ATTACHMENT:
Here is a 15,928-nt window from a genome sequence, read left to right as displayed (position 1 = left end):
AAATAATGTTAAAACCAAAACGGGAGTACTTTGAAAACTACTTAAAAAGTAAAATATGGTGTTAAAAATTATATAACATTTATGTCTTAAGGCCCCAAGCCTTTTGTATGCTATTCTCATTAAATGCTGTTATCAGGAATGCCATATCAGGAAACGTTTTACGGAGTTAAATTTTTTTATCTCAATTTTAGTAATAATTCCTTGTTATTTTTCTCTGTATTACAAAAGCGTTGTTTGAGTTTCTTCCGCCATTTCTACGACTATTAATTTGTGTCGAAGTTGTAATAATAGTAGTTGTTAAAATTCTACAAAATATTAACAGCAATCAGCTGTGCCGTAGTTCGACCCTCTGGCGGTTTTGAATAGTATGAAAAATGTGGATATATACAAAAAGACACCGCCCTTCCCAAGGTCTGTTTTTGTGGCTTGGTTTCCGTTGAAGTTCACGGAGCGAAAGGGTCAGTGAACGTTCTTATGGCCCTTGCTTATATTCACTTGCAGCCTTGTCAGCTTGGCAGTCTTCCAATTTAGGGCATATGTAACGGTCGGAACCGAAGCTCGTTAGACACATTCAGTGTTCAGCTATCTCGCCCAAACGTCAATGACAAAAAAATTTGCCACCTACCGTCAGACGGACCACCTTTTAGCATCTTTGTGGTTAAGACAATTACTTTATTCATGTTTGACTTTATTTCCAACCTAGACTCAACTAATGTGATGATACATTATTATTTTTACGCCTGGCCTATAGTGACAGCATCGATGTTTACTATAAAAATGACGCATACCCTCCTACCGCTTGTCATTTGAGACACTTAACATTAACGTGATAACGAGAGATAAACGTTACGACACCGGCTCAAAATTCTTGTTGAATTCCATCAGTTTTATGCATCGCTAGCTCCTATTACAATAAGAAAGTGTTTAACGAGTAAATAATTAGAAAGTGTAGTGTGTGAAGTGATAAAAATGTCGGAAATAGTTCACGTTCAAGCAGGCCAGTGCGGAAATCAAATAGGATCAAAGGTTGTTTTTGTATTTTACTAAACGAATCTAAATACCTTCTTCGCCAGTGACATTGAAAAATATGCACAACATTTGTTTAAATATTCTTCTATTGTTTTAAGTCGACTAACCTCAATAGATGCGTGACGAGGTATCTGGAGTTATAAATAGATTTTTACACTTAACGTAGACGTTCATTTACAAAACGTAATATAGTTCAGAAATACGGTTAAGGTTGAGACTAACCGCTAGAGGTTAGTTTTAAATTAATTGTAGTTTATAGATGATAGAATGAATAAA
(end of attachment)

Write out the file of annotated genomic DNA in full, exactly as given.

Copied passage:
Here is a 15,928-nt window from a genome sequence, read left to right as displayed (position 1 = left end):
AAATAATGTTAAAACCAAAACGGGAGTACTTTGAAAACTACTTAAAAAGTAAAATATGGTGTTAAAAATTATATAACATTTATGTCTTAAGGCCCCAAGCCTTTTGTATGCTATTCTCATTAAATGCTGTTATCAGGAATGCCATATCAGGAAACGTTTTACGGAGTTAAATTTTTTTATCTCAATTTTAGTAATAATTCCTTGTTATTTTTCTCTGTATTACAAAAGCGTTGTTTGAGTTTCTTCCGCCATTTCTACGACTATTAATTTGTGTCGAAGTTGTAATAATAGTAGTTGTTAAAATTCTACAAAATATTAACAGCAATCAGCTGTGCCGTAGTTCGACCCTCTGGCGGTTTTGAATAGTATGAAAAATGTGGATATATACAAAAAGACACCGCCCTTCCCAAGGTCTGTTTTTGTGGCTTGGTTTCCGTTGAAGTTCACGGAGCGAAAGGGTCAGTGAACGTTCTTATGGCCCTTGCTTATATTCACTTGCAGCCTTGTCAGCTTGGCAGTCTTCCAATTTAGGGCATATGTAACGGTCGGAACCGAAGCTCGTTAGACACATTCAGTGTTCAGCTATCTCGCCCAAACGTCAATGACAAAAAAATTTGCCACCTACCGTCAGACGGACCACCTTTTAGCATCTTTGTGGTTAAGACAATTACTTTATTCATGTTTGACTTTATTTCCAACCTAGACTCAACTAATGTGATGATACATTATTATTTTTACGCCTGGCCTATAGTGACAGCATCGATGTTTACTATAAAAATGACGCATACCCTCCTACCGCTTGTCATTTGAGACACTTAACATTAACGTGATAACGAGAGATAAACGTTACGACACCGGCTCAAAATTCTTGTTGAATTCCATCAGTTTTATGCATCGCTAGCTCCTATTACAATAAGAAAGTGTTTAACGAGTAAATAATTAGAAAGTGTAGTGTGTGAAGTGATAAAAATGTCGGAAATAGTTCACGTTCAAGCAGGCCAGTGCGGAAATCAAATAGGATCAAAGGTTGTTTTTGTATTTTACTAAACGAATCTAAATACCTTCTTCGCCAGTGACATTGAAAAATATGCACAACATTTGTTTAAATATTCTTCTATTGTTTTAAGTCGACTAACCTCAATAGATGCGTGACGAGGTATCTGGAGTTATAAATAGATTTTTACACTTAACGTAGACGTTCATTTACAAAACGTAATATAGTTCAGAAATACGGTTAAGGTTGAGACTAACCGCTAGAGGTTAGTTTTAAATTAATTGTAGTTTATAGATGATAGAATGAATAAA